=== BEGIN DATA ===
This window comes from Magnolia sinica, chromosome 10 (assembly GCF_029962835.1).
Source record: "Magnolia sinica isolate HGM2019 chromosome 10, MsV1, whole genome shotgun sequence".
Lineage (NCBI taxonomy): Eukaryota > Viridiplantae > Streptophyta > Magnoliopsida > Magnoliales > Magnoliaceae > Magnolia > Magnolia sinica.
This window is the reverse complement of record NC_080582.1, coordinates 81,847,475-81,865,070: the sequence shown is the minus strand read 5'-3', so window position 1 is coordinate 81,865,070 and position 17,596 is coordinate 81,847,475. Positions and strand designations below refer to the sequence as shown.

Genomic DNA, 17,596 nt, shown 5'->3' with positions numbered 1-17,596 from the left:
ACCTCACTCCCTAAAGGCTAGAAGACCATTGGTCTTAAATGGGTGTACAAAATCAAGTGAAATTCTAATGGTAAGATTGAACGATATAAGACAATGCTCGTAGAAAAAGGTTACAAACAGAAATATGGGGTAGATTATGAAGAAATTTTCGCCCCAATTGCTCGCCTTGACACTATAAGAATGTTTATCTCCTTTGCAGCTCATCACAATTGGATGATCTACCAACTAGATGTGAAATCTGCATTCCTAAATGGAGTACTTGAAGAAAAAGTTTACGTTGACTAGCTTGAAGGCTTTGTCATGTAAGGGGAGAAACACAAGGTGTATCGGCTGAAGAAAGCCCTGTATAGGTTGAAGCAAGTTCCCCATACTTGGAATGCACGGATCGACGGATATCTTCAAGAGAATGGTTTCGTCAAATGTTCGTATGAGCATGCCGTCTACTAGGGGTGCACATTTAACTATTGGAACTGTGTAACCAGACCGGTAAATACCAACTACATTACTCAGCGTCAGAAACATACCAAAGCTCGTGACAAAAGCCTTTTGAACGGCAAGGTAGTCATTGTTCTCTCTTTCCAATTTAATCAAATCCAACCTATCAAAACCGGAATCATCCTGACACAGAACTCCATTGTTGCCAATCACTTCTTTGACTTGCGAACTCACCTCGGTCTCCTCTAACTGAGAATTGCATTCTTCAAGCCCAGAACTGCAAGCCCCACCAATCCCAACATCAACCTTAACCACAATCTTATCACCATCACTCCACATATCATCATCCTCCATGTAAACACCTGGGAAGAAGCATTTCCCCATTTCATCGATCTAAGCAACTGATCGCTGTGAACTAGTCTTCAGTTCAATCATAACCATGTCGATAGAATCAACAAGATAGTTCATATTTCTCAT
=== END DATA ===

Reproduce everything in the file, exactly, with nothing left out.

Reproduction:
This window comes from Magnolia sinica, chromosome 10 (assembly GCF_029962835.1).
Source record: "Magnolia sinica isolate HGM2019 chromosome 10, MsV1, whole genome shotgun sequence".
Lineage (NCBI taxonomy): Eukaryota > Viridiplantae > Streptophyta > Magnoliopsida > Magnoliales > Magnoliaceae > Magnolia > Magnolia sinica.
This window is the reverse complement of record NC_080582.1, coordinates 81,847,475-81,865,070: the sequence shown is the minus strand read 5'-3', so window position 1 is coordinate 81,865,070 and position 17,596 is coordinate 81,847,475. Positions and strand designations below refer to the sequence as shown.

Genomic DNA, 17,596 nt, shown 5'->3' with positions numbered 1-17,596 from the left:
ACCTCACTCCCTAAAGGCTAGAAGACCATTGGTCTTAAATGGGTGTACAAAATCAAGTGAAATTCTAATGGTAAGATTGAACGATATAAGACAATGCTCGTAGAAAAAGGTTACAAACAGAAATATGGGGTAGATTATGAAGAAATTTTCGCCCCAATTGCTCGCCTTGACACTATAAGAATGTTTATCTCCTTTGCAGCTCATCACAATTGGATGATCTACCAACTAGATGTGAAATCTGCATTCCTAAATGGAGTACTTGAAGAAAAAGTTTACGTTGACTAGCTTGAAGGCTTTGTCATGTAAGGGGAGAAACACAAGGTGTATCGGCTGAAGAAAGCCCTGTATAGGTTGAAGCAAGTTCCCCATACTTGGAATGCACGGATCGACGGATATCTTCAAGAGAATGGTTTCGTCAAATGTTCGTATGAGCATGCCGTCTACTAGGGGTGCACATTTAACTATTGGAACTGTGTAACCAGACCGGTAAATACCAACTACATTACTCAGCGTCAGAAACATACCAAAGCTCGTGACAAAAGCCTTTTGAACGGCAAGGTAGTCATTGTTCTCTCTTTCCAATTTAATCAAATCCAACCTATCAAAACCGGAATCATCCTGACACAGAACTCCATTGTTGCCAATCACTTCTTTGACTTGCGAACTCACCTCGGTCTCCTCTAACTGAGAATTGCATTCTTCAAGCCCAGAACTGCAAGCCCCACCAATCCCAACATCAACCTTAACCACAATCTTATCACCATCACTCCACATATCATCATCCTCCATGTAAACACCTGGGAAGAAGCATTTCCCCATTTCATCGATCTAAGCAACTGATCGCTGTGAACTAGTCTTCAGTTCAATCATAACCATGTCGATAGAATCAACAAGATAGTTCATATTTCTCAT